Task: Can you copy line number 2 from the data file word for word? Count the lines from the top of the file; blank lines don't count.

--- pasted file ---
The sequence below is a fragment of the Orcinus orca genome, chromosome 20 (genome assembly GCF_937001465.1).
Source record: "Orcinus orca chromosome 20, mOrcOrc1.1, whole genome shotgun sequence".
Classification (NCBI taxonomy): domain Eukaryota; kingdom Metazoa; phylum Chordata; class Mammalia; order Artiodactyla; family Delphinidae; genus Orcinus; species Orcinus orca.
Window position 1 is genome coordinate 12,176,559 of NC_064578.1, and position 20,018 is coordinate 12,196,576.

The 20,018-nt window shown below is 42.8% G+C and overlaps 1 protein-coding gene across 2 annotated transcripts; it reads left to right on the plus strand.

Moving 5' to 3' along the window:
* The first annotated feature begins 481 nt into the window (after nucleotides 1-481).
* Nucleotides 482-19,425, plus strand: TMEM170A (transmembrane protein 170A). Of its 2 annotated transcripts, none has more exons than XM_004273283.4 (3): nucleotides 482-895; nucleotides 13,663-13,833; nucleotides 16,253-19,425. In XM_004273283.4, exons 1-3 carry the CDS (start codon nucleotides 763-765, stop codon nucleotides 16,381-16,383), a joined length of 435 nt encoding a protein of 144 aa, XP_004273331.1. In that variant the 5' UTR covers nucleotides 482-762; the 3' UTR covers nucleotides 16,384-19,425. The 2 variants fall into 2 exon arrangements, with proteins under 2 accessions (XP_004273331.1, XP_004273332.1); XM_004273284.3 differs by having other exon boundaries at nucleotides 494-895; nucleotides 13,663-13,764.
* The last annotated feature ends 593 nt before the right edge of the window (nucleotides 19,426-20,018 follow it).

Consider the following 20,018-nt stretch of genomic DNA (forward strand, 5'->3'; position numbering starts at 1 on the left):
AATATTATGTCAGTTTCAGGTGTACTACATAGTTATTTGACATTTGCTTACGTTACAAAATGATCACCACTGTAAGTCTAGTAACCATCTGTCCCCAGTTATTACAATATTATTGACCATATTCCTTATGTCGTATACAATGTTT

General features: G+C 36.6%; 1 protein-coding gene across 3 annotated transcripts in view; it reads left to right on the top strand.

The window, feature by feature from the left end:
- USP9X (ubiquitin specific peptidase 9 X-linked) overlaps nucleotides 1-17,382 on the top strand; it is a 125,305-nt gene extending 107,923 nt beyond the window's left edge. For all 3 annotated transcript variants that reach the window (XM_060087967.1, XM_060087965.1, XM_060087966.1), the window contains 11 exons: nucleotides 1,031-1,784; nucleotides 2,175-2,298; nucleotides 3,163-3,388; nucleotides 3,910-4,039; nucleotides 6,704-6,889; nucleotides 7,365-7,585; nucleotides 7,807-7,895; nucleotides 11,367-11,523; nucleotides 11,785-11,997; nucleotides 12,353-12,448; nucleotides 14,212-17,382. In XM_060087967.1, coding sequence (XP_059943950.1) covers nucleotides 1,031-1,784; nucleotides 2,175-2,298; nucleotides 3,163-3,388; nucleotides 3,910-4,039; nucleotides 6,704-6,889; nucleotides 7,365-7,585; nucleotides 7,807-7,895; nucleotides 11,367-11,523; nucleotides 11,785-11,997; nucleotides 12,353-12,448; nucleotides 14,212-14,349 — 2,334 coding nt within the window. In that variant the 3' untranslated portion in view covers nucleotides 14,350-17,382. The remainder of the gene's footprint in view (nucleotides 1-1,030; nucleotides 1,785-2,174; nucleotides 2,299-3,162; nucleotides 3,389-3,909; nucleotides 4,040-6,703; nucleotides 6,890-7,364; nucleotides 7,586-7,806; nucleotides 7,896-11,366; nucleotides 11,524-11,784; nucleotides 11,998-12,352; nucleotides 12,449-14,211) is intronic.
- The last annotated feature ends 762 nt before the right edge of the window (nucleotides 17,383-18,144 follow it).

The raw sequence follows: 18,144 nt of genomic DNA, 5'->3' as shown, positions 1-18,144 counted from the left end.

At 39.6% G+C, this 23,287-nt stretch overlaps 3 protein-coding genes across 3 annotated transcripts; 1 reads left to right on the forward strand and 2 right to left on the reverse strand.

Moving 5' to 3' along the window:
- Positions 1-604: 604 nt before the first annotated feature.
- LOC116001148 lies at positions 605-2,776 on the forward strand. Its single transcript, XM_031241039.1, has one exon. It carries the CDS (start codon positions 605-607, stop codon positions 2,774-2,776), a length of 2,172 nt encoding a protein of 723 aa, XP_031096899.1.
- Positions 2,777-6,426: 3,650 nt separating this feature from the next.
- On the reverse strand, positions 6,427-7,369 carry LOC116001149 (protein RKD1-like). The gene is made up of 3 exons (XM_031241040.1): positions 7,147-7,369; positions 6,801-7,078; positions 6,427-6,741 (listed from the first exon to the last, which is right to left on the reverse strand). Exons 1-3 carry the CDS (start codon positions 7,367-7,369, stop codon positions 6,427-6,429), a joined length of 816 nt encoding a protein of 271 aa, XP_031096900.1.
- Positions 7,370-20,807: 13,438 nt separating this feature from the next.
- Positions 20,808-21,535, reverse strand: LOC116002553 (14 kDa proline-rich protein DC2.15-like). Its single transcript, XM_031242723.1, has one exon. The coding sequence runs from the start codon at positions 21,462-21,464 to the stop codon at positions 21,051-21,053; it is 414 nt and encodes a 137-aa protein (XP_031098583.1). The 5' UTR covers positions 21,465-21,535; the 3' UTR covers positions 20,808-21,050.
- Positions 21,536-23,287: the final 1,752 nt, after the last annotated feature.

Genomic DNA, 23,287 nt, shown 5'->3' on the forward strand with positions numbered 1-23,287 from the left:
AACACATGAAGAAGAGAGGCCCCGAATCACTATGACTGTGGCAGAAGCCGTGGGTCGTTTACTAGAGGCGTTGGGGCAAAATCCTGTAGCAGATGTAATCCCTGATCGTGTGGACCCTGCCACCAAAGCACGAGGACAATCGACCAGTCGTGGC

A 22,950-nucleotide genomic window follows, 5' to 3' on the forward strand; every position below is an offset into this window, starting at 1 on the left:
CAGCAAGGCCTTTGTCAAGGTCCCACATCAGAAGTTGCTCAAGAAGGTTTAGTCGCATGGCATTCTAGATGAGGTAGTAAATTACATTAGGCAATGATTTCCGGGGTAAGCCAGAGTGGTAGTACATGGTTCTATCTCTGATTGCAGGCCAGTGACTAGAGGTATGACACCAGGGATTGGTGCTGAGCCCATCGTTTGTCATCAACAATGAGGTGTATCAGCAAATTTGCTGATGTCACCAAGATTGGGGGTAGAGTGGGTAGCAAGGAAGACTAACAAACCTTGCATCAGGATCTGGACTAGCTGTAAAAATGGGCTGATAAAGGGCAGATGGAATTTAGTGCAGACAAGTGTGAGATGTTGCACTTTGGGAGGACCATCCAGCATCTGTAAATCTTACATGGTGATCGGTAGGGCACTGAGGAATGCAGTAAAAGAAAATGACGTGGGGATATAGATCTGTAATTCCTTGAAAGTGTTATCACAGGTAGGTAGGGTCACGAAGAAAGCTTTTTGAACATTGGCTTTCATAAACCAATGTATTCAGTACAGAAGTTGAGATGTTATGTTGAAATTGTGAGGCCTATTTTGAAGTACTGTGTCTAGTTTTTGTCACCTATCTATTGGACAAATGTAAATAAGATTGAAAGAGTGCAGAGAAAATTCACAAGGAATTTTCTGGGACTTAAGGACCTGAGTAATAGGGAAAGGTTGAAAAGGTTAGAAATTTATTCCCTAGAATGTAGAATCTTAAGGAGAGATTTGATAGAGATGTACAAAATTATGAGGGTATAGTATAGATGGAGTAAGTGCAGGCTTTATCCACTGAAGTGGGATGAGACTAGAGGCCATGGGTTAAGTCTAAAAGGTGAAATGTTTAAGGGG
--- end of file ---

Source record: "Orcinus orca chromosome 20, mOrcOrc1.1, whole genome shotgun sequence".